Let’s be very clear on something. When the Republican-controlled United States House of Representatives voted 236-191 to defund President Obama’s executive order giving amnesty to illegal immigrants last week, only a minority of its members did so out of principle.
The remainder, especially the GOP leadership, signaled their votes were not against amnesty. In spite of campaign rhetoric that suggests otherwise, they want it as a payoff for their friends at the Chamber of Commerce. They just don’t want the President stepping on their toes to do so. More importantly, they have to find a way to thread the needle so as to fool (they hope) their conservative base, a base adamantly opposed to amnesty for illegal immigrants.
It was the conundrum of the entire 2014 political cycle for the Establishment. With their friends at the Chamber of Commerce pushing “comprehensive” immigration reform on the Hill in Washington, DC and playing heavily in primaries against conservative candidates, it was clear that the Chamber and Establishment had one objective in mind this election season: to elect a majority of amnesty friendly Republicans.
The trick was getting them past the electorate, which, as we have noted, was accomplished by telling voters what they wanted to hear, not what they were actually going to do.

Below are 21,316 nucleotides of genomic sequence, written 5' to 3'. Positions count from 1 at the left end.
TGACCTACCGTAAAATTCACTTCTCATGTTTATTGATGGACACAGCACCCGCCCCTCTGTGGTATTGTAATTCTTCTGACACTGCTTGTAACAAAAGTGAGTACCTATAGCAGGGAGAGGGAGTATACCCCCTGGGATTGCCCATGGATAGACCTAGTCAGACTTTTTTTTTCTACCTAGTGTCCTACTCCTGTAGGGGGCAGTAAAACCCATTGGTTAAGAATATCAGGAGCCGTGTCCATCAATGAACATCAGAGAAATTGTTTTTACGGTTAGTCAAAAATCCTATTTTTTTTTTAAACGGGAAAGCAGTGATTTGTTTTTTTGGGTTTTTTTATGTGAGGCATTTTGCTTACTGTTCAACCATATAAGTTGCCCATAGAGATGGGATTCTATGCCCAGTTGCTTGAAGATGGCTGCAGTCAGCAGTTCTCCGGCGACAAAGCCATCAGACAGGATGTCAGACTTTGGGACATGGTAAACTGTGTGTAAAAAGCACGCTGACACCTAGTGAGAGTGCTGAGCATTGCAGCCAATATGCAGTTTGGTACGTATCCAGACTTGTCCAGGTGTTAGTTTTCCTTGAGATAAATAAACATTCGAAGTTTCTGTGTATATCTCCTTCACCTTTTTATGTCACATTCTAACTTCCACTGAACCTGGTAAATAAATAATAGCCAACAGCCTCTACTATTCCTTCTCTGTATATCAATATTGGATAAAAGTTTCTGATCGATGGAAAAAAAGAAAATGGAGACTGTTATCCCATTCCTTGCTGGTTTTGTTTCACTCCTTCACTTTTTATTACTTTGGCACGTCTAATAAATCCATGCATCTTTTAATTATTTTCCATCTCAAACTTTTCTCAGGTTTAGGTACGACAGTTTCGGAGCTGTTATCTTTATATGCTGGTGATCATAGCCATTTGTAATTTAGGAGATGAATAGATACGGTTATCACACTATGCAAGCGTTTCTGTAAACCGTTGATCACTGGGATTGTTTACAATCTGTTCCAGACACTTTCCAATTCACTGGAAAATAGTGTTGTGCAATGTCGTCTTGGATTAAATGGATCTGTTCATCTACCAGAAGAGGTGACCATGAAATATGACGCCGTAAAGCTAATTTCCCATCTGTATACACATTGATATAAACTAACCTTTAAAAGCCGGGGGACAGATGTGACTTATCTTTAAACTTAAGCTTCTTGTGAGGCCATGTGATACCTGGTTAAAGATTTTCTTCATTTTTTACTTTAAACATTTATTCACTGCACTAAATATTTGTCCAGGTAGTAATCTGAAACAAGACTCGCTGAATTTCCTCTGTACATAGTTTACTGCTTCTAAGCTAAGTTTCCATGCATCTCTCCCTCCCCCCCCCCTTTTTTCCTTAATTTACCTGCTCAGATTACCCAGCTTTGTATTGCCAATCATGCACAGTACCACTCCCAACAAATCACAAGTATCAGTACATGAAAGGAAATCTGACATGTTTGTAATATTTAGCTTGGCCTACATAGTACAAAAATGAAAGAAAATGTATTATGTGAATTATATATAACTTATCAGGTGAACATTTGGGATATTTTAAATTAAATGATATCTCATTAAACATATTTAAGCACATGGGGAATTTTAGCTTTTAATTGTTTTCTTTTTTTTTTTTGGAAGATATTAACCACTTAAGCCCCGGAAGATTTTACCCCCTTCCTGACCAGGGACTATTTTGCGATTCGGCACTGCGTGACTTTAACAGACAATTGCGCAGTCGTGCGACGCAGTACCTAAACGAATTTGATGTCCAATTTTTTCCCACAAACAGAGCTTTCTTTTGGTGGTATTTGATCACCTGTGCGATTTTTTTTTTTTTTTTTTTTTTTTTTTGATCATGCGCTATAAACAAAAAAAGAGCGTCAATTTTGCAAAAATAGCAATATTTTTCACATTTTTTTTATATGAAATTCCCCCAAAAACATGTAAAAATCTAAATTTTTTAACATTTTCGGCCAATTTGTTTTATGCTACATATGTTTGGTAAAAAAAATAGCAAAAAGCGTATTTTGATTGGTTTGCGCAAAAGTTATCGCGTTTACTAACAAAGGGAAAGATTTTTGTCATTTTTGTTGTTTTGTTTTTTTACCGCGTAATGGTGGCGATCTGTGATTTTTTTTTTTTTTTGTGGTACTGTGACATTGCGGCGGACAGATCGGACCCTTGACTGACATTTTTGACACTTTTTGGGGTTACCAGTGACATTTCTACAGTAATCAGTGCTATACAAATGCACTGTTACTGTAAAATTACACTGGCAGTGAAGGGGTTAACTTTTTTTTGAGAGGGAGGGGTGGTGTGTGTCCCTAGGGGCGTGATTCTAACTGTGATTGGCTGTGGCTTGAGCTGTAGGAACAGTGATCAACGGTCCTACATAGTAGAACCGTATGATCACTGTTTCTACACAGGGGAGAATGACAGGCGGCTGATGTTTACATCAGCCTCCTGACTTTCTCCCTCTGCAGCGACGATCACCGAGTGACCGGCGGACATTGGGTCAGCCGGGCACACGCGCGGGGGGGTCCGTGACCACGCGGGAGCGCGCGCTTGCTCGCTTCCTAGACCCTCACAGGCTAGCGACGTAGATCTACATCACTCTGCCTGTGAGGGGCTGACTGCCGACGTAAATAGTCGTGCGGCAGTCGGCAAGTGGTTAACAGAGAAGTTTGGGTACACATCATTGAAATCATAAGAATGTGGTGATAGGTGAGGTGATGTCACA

In fact, the Chamber’s political director, Rob Engstrom, recently took a leave of absence to help Jeb Bush’s Presidential campaign get off the ground, a campaign whose core tenets of amnesty and Common Core are not going to mesh with the conservative base that votes in the primaries (issues that the Chamber proactively spent millions of dollars on last year).
With the House passed bill that stripped funding for amnesty about to be taken up by the Senate, the political gamesmanship has already begun and this is how it will play out.
Any amendments, especially the Aderholdt amendment, that strip funding for amnesty from the Department of Homeland Funding bill will mysteriously disappear in the black hole of principle called the Senate because, “The votes just aren’t there!” and “The President will veto this anyway, so why bother?”
While saying all the right things (as he is known to do), the Senate Majority Leader, Mitch McConnell is currently finding ways to remove the “offending” portions of the House bill to send it back to the House. The messaging will be, “Yes, we may have the House and the Senate, but without the White House, there is only so much we can do. We must avoid a government shutdown!”
Now, if this seems like a Charlie Brown moment for the conservative movement, you would be correct in that assumption. The GOP Establishment promised over and over again this past election cycle, “If you just put us on the field, we’re going to score for you!” Lucy-like, however, they are getting ready to yank the ball away at the last minute and as the conservative movement whiffs and wonders where the ball went, the Establishment will again reiterate to us, “There is nothing we can do right now. Give us two more years to set the stage for taking the White House and THEN we can really get stuff done around here.”
While many cheered the House vote last week, it was simply a show vote. The real vote is going to happen when the Senate sends its version of the House bill (stripped of any and all defunding amendments) back to the House and asks the House to pass it.
This is the vote conservatives need to pay attention to and expect their Members to fight the GOP leadership in both chambers. It is here that we must put the pressure on conservatives in the House to take down the rule.
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